Exist on either side of the dealers and are reserved for smokers who are just joining the game. It is OK to smoke while seated there, but if noticed you must hold the cigarette an extra foot further away from the table. Notice that if you smoke standing up, you are not violating the rule.
TOKING THE DEALER
Toking, or tipping the dealer is a personal decision. Since dealers often claim that they are not at fault when they ruin your hand on the river, by symmetry they are equally not responsible when you win. They cannot have it both ways. So why bother? Tipping should be considered charity that you might give a pathetic homeless person. If you do tip, ask for a receipt.
Another way to appear generous and look like a tipper, is after winning a big pot, just ask the dealer if you toked him. Often he will not remember. There - you just saved some money. If he says no, ask him if he's sure. If he still insists, say you are pretty sure that he's wrong and that you already toked him, but that you'll be certain to get him next time.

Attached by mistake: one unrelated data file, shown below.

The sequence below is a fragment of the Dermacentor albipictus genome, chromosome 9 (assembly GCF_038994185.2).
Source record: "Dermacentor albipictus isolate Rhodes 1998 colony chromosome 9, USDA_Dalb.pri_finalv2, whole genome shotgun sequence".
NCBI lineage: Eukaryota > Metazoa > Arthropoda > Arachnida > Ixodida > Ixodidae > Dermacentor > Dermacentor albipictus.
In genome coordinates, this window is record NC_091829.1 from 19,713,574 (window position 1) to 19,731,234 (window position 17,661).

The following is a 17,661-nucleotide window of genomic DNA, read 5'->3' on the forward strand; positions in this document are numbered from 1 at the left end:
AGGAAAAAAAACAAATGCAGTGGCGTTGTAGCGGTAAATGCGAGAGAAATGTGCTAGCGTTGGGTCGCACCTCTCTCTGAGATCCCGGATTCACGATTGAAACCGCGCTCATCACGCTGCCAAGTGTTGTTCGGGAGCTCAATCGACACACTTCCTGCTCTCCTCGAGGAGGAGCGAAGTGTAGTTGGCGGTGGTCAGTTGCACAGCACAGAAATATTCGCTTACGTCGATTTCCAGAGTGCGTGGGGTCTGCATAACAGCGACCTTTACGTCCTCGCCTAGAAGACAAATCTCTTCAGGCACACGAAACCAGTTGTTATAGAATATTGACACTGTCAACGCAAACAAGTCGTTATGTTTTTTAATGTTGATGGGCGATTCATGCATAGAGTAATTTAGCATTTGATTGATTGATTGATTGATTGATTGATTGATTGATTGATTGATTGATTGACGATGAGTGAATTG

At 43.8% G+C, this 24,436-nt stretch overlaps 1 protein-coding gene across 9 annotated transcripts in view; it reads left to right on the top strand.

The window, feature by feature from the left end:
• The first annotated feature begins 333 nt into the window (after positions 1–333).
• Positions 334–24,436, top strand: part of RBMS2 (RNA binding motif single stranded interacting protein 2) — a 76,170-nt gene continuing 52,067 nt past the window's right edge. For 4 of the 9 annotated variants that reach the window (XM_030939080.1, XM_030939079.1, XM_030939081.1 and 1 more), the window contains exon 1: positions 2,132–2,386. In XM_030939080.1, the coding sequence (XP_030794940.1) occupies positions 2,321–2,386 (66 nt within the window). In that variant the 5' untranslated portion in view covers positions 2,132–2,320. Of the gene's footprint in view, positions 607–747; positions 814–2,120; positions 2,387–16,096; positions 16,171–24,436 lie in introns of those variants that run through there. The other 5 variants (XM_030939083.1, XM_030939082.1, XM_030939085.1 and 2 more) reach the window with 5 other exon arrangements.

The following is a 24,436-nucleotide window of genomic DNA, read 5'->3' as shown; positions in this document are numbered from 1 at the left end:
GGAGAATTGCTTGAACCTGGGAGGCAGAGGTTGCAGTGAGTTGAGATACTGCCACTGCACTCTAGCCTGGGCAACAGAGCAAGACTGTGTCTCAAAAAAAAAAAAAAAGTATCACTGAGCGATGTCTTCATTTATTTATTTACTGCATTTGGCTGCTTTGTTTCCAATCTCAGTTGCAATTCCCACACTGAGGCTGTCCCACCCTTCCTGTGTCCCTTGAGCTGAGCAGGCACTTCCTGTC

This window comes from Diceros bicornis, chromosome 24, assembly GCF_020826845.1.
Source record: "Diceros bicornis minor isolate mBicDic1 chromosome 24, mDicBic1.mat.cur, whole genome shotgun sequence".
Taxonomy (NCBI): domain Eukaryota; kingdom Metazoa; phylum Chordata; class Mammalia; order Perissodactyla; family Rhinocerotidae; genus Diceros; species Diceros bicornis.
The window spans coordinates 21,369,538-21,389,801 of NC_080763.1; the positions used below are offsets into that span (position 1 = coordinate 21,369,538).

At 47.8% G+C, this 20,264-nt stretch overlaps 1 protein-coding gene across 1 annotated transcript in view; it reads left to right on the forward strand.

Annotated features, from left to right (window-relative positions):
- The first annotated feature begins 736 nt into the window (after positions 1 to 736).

Tablecops are sniveling irritating players usually heavily stuck and imagines that it is his or her responsibility to point out every minor infraction such as folding out of turn, or showing hands to other players still in the hand or using a 2-way radio to communicate with ones partner. If you should be unlucky enough to find one of these sanctimonious holy-rollers at your table, a simple reminder such as, "Just because you are losing doesn't mean we can't have fun here" should suffice to reset the mood. Ask the dealer if you can have the whiner's seat when he busts out.
If you follow this advice, you will quickly gain the respect and admiration of all the regulars and you just might increase your expectation by a bet or two. Bet? Who bet? Is it on Me?
All Content Copyright Iggy 2003-2007